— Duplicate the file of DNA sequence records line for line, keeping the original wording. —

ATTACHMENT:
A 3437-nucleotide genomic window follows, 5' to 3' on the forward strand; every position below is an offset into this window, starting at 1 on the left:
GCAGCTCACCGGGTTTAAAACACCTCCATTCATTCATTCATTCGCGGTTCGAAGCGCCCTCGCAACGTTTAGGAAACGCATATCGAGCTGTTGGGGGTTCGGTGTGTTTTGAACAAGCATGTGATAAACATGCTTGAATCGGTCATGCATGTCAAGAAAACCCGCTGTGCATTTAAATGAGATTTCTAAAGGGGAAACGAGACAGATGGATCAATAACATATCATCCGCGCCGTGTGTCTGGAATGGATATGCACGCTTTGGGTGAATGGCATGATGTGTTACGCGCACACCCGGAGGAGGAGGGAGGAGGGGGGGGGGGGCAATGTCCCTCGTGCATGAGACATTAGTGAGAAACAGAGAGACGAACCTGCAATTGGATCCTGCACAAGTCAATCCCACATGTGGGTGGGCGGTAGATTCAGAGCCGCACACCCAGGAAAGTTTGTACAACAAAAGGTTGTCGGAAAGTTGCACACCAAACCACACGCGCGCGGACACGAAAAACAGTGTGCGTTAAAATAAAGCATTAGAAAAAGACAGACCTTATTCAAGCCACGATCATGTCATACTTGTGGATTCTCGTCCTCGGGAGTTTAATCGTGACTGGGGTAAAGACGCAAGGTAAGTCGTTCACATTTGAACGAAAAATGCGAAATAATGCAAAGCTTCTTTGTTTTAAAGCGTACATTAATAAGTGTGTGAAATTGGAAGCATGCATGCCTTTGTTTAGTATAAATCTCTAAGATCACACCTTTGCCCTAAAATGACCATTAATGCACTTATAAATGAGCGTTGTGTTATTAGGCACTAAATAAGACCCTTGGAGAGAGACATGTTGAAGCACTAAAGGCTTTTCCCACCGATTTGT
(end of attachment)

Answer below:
A 3437-nucleotide genomic window follows, 5' to 3' on the forward strand; every position below is an offset into this window, starting at 1 on the left:
GCAGCTCACCGGGTTTAAAACACCTCCATTCATTCATTCATTCGCGGTTCGAAGCGCCCTCGCAACGTTTAGGAAACGCATATCGAGCTGTTGGGGGTTCGGTGTGTTTTGAACAAGCATGTGATAAACATGCTTGAATCGGTCATGCATGTCAAGAAAACCCGCTGTGCATTTAAATGAGATTTCTAAAGGGGAAACGAGACAGATGGATCAATAACATATCATCCGCGCCGTGTGTCTGGAATGGATATGCACGCTTTGGGTGAATGGCATGATGTGTTACGCGCACACCCGGAGGAGGAGGGAGGAGGGGGGGGGGGGCAATGTCCCTCGTGCATGAGACATTAGTGAGAAACAGAGAGACGAACCTGCAATTGGATCCTGCACAAGTCAATCCCACATGTGGGTGGGCGGTAGATTCAGAGCCGCACACCCAGGAAAGTTTGTACAACAAAAGGTTGTCGGAAAGTTGCACACCAAACCACACGCGCGCGGACACGAAAAACAGTGTGCGTTAAAATAAAGCATTAGAAAAAGACAGACCTTATTCAAGCCACGATCATGTCATACTTGTGGATTCTCGTCCTCGGGAGTTTAATCGTGACTGGGGTAAAGACGCAAGGTAAGTCGTTCACATTTGAACGAAAAATGCGAAATAATGCAAAGCTTCTTTGTTTTAAAGCGTACATTAATAAGTGTGTGAAATTGGAAGCATGCATGCCTTTGTTTAGTATAAATCTCTAAGATCACACCTTTGCCCTAAAATGACCATTAATGCACTTATAAATGAGCGTTGTGTTATTAGGCACTAAATAAGACCCTTGGAGAGAGACATGTTGAAGCACTAAAGGCTTTTCCCACCGATTTGT